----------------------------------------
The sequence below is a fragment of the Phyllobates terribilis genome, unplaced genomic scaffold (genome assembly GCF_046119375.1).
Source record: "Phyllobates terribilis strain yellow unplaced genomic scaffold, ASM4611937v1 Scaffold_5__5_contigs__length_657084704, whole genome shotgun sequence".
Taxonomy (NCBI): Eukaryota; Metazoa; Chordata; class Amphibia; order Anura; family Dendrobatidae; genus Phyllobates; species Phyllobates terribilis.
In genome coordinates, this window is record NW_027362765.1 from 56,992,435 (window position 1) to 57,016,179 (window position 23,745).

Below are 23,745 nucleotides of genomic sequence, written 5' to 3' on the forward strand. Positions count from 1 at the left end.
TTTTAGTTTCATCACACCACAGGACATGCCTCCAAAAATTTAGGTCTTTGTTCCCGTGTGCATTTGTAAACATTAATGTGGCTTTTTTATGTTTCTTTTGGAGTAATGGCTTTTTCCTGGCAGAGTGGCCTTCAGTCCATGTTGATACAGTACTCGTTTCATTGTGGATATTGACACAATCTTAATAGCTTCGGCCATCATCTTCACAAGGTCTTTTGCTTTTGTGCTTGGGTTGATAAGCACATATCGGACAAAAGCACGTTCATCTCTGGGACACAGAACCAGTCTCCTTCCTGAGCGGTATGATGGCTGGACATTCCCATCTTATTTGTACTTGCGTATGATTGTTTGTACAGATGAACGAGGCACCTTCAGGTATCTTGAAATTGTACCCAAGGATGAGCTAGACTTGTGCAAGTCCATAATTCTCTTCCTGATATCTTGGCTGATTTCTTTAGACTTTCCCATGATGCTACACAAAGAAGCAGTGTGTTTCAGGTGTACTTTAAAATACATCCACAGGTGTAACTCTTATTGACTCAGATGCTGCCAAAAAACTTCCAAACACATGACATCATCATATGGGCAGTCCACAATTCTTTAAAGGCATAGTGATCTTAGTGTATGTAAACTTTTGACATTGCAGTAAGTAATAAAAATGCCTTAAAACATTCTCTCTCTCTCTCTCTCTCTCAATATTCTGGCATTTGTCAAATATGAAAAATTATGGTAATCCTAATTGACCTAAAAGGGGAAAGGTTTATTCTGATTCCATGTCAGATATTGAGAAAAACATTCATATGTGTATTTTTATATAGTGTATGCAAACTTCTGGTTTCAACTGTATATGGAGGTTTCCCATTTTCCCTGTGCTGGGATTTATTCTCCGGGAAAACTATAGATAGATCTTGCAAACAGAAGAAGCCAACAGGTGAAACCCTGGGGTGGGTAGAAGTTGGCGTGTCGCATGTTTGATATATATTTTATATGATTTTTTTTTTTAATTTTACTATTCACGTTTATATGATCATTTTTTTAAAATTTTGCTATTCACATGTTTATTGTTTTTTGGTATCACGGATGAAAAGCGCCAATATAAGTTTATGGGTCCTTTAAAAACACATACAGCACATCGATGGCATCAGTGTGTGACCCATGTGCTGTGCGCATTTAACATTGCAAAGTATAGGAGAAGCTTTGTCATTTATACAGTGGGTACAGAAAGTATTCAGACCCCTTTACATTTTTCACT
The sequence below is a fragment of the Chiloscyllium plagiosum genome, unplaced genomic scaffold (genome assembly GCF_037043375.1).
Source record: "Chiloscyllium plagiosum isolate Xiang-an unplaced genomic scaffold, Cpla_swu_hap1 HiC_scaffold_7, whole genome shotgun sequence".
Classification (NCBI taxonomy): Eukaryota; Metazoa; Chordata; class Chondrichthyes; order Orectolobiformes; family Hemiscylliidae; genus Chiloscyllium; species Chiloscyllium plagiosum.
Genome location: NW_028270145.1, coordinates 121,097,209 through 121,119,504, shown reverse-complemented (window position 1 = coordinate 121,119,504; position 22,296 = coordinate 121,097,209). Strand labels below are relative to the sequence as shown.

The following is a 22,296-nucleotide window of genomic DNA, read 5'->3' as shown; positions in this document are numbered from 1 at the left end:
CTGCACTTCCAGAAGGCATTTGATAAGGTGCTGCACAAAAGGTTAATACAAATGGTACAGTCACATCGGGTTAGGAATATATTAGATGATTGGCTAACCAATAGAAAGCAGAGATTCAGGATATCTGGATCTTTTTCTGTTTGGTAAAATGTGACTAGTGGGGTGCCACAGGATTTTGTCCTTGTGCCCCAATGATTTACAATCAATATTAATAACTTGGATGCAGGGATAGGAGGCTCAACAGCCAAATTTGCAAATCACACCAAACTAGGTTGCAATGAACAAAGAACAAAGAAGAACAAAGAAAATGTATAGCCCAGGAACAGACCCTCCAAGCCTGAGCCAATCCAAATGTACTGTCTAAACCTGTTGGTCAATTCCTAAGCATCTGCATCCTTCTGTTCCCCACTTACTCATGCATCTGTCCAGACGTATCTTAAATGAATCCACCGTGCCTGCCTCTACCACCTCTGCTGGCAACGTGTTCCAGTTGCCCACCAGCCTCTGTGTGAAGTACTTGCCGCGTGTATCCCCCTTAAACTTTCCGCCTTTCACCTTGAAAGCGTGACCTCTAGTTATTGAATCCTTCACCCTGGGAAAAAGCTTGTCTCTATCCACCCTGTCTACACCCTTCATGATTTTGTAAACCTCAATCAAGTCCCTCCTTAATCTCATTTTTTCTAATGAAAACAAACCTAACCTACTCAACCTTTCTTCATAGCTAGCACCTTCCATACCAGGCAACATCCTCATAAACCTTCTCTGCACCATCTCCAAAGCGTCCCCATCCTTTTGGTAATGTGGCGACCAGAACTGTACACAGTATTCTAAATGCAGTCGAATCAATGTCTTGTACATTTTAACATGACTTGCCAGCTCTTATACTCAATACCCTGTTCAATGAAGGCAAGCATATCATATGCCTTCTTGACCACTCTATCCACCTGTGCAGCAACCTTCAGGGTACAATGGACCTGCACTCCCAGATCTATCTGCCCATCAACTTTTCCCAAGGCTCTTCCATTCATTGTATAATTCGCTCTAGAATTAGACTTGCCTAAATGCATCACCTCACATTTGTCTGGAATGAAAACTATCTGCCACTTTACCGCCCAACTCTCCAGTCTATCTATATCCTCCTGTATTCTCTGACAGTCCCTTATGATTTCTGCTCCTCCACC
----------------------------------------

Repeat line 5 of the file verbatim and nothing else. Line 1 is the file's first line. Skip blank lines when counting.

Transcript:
Below are 23,745 nucleotides of genomic sequence, written 5' to 3' on the forward strand. Positions count from 1 at the left end.